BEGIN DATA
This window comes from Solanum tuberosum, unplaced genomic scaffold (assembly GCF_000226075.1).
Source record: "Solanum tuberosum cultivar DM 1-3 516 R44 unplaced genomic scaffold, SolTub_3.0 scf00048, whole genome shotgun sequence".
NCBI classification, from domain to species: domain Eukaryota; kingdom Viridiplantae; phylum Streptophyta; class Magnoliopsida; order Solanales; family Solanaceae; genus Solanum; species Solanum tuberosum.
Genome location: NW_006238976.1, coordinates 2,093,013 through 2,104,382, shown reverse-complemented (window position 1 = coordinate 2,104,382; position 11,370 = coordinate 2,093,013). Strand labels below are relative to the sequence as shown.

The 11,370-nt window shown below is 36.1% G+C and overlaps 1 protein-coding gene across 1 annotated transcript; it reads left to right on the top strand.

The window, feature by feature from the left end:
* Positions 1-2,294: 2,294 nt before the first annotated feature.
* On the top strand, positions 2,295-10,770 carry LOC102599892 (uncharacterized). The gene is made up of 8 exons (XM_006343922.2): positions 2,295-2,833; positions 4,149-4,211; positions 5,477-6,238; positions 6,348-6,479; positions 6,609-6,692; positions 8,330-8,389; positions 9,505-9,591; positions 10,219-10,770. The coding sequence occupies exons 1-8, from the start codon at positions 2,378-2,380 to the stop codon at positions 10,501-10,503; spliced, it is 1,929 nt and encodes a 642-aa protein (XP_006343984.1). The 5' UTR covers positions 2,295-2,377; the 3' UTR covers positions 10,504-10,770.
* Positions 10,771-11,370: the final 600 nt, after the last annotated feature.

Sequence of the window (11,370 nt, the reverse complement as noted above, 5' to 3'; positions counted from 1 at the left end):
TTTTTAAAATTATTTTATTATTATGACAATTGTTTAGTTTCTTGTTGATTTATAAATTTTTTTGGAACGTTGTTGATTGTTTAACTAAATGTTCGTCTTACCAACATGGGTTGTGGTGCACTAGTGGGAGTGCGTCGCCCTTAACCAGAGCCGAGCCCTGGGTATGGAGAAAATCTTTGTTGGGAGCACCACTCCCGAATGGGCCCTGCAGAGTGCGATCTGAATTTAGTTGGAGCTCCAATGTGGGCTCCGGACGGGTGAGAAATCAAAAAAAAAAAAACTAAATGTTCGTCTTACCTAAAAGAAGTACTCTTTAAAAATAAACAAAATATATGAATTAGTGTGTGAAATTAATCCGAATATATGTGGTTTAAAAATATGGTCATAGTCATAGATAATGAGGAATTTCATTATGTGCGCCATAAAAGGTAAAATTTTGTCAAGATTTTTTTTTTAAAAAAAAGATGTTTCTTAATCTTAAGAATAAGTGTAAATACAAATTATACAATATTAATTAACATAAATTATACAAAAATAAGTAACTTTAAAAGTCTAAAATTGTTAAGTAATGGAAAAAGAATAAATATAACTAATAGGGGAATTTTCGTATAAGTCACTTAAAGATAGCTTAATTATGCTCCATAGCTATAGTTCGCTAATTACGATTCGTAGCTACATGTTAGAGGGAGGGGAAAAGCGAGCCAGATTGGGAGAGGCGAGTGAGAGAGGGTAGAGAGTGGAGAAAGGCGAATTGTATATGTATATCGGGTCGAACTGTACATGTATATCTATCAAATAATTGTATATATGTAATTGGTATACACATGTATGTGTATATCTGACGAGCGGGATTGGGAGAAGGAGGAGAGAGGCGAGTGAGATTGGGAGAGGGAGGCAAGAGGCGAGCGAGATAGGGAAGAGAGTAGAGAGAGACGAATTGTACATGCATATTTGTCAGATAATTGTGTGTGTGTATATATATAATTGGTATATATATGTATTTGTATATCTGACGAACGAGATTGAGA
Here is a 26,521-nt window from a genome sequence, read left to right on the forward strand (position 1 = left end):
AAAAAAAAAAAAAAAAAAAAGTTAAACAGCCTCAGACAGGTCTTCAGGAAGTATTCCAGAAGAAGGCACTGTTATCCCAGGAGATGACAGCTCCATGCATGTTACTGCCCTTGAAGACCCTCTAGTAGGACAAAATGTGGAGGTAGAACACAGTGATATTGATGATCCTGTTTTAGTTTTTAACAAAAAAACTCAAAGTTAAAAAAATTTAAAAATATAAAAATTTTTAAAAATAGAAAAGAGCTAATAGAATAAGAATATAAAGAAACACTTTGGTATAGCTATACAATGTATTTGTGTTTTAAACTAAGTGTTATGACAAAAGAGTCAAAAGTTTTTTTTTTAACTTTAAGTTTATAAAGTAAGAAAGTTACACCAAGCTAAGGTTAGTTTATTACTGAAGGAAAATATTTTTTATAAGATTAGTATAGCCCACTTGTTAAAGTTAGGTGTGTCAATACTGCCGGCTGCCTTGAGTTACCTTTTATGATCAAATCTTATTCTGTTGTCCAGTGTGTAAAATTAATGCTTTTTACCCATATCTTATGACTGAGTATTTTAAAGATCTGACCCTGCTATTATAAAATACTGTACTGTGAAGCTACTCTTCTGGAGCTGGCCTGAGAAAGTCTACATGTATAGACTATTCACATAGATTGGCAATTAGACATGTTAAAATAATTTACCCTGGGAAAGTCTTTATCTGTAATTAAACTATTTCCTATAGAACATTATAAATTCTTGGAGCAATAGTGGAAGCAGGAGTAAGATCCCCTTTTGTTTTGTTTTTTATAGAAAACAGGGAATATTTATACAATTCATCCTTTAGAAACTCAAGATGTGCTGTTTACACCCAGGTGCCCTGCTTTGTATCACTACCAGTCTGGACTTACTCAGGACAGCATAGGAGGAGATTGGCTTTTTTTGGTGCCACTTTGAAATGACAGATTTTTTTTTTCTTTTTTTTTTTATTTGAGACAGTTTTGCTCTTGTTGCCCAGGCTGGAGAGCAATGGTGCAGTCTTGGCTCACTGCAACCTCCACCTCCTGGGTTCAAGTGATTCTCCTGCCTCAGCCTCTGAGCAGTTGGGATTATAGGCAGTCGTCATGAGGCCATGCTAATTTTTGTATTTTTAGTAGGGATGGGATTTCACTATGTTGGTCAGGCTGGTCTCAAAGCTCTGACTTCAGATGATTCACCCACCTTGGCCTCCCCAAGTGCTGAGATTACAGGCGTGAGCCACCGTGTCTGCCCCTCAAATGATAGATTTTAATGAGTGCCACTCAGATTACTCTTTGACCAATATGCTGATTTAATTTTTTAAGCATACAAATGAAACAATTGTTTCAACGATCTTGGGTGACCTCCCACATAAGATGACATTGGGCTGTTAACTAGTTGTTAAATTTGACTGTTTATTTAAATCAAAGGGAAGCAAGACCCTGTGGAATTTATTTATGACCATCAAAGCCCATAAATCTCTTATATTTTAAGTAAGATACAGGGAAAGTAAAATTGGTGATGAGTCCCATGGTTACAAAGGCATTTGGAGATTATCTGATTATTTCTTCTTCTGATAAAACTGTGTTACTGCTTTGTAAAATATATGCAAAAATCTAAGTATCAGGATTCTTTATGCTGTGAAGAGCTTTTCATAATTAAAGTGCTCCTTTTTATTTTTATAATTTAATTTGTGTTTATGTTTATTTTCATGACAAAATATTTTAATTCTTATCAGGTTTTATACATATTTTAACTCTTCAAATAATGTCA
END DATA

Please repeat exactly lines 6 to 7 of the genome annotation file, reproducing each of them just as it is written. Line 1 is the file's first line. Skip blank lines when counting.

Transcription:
The window, feature by feature from the left end:
* Positions 1-2,294: 2,294 nt before the first annotated feature.